Welcoming A New Cat Into Your Home: What To Know

Written by: Kelli Brinegar
For more than five years, Kelli Brinegar has been using her ability to write and her passion for research to tell the tale of what cats are thinking and why. She has provided care to more than 30 cats in her lifetime.Read more
| Published on June 10, 2020

Congratulations! You’ve decided to give a cat a forever home. There’s much to know when welcoming a new cat into your family, but don’t worry! Whether this is your first cat, a second cat, or even tenth cat, this guide will help you learn or remember the most important pieces to welcoming a new cat into your home.

Before welcoming a new cat, try and decide what age cat will be right for your family. While every cat has a personality all their own, at each of their different life stages, they need different care. While love, toys, and food are a must at every stage in a cat’s life, their needs, both physical and mental, change from kittenhood to senior status. Research requirements for kittens, adult, and senior cats to see who will fit best with your family. Also, cats with special needs are always in need of homes, and maybe you have the right home to keep a cat with a disability comfy.

Don’t forget to take any animals already at home into account. Be sure your furry family member will be accepting of a new cat. If you have a crabby tabby you know dislikes other cats to the point of violence, don’t force a new cat on him. It’s not fair to your cat or another cat. And if you think your dog might be aggressive with a cat, don’t get a cat. Again, it’s not fair to force animals to be friendly with other animals if it’s not in their nature. Some furry companions are meant to be only fur-children, and that’s okay. Just know your cat or dog before deciding to bring home a new cat.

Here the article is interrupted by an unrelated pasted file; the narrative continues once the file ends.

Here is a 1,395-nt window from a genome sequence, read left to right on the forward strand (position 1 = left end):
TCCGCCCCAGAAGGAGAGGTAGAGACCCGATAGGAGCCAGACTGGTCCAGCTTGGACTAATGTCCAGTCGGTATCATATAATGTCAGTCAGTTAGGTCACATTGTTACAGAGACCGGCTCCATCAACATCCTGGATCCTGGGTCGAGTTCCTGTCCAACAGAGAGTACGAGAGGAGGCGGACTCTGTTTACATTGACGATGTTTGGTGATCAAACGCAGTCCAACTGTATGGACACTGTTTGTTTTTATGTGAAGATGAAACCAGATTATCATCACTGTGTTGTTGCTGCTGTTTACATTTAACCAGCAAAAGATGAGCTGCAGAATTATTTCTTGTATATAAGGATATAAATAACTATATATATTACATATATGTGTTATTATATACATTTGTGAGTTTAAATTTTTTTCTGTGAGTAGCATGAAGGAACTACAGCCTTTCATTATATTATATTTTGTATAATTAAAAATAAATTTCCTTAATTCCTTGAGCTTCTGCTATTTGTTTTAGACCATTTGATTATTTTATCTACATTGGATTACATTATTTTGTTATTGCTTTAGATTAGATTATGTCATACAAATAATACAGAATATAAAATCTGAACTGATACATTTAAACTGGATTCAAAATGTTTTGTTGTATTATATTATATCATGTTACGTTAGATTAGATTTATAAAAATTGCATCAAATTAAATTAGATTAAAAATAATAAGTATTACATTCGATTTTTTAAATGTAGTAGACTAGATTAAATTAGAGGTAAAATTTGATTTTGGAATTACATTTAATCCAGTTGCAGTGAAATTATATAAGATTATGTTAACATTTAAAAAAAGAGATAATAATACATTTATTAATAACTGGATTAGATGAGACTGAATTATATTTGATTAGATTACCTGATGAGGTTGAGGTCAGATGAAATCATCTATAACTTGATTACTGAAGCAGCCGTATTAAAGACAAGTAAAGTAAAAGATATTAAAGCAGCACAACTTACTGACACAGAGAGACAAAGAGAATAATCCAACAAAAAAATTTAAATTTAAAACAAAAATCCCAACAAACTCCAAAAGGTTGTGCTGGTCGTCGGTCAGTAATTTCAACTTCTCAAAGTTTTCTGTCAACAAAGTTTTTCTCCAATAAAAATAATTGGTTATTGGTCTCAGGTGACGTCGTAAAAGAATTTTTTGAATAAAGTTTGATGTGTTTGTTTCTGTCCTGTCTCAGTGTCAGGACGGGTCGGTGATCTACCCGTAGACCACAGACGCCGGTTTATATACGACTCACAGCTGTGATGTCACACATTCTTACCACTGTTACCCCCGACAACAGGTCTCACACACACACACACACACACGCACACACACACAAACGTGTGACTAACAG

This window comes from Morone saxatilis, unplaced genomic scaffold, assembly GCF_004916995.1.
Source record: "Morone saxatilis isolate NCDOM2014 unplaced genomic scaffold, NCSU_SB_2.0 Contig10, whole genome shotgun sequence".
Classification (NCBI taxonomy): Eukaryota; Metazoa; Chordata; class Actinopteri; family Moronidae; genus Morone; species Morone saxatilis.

Before Welcoming A New Cat into Your Home

Before welcoming a new cat, there are a few things you can do to make the homecoming a little easier.

Cat-proofing the house

If you don’t already have a cat living in your house, you may need to get your home ready for invasion by the feline kind. Cats like to wreck things; destruction is just in their makeup. Put away anything you don’t want cat paws to destroy. Some cats aren’t into tearing up your stuff, only the things you give them, but until you know, breakables and knick-knacks might need to be put away.

To some felines, plants are an invitation to interaction. Fringy leaves and leaves can be way too enticing for some cats. So, if your new kitty loves the feel of green in her teeth or dirt between his claws, be sure your cat’s indoor jungle is filled with cat-safe houseplants.

Cleaning products and chemicals should be securely locked away. This goes for prescription drugs too.

Because cats are curious creatures, felines can sniff out trouble in the house where we wouldn’t expect them to find it. From hair ties to paper clips, cats are attracted to small items they can bat around. But these small items can be choking hazards for cats.

Masters of escape, head cats off at the pass by making sure windows and doors leading outside are secure against cat tampering. Veterinary experts at The Spruce Pets offer several tips on how best to prevent your cat from escaping.

Set up a small, safe space for the new cat